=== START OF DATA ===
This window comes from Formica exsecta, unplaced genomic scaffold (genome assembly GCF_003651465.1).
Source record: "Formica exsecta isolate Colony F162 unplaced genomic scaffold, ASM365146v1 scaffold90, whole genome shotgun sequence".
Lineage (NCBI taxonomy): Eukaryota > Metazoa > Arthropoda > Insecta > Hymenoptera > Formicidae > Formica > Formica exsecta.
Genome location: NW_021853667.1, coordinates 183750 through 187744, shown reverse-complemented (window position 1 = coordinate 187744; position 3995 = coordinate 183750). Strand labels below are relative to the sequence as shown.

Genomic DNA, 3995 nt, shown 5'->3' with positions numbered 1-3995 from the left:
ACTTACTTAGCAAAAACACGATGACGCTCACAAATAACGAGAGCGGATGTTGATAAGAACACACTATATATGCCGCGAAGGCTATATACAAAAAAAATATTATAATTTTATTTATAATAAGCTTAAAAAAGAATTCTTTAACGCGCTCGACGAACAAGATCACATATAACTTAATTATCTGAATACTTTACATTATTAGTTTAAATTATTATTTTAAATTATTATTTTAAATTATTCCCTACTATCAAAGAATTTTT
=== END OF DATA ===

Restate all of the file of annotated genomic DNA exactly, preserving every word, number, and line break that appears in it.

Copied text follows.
This window comes from Formica exsecta, unplaced genomic scaffold (genome assembly GCF_003651465.1).
Source record: "Formica exsecta isolate Colony F162 unplaced genomic scaffold, ASM365146v1 scaffold90, whole genome shotgun sequence".
Lineage (NCBI taxonomy): Eukaryota > Metazoa > Arthropoda > Insecta > Hymenoptera > Formicidae > Formica > Formica exsecta.
Genome location: NW_021853667.1, coordinates 183750 through 187744, shown reverse-complemented (window position 1 = coordinate 187744; position 3995 = coordinate 183750). Strand labels below are relative to the sequence as shown.

Genomic DNA, 3995 nt, shown 5'->3' with positions numbered 1-3995 from the left:
ACTTACTTAGCAAAAACACGATGACGCTCACAAATAACGAGAGCGGATGTTGATAAGAACACACTATATATGCCGCGAAGGCTATATACAAAAAAAATATTATAATTTTATTTATAATAAGCTTAAAAAAGAATTCTTTAACGCGCTCGACGAACAAGATCACATATAACTTAATTATCTGAATACTTTACATTATTAGTTTAAATTATTATTTTAAATTATTATTTTAAATTATTCCCTACTATCAAAGAATTTTT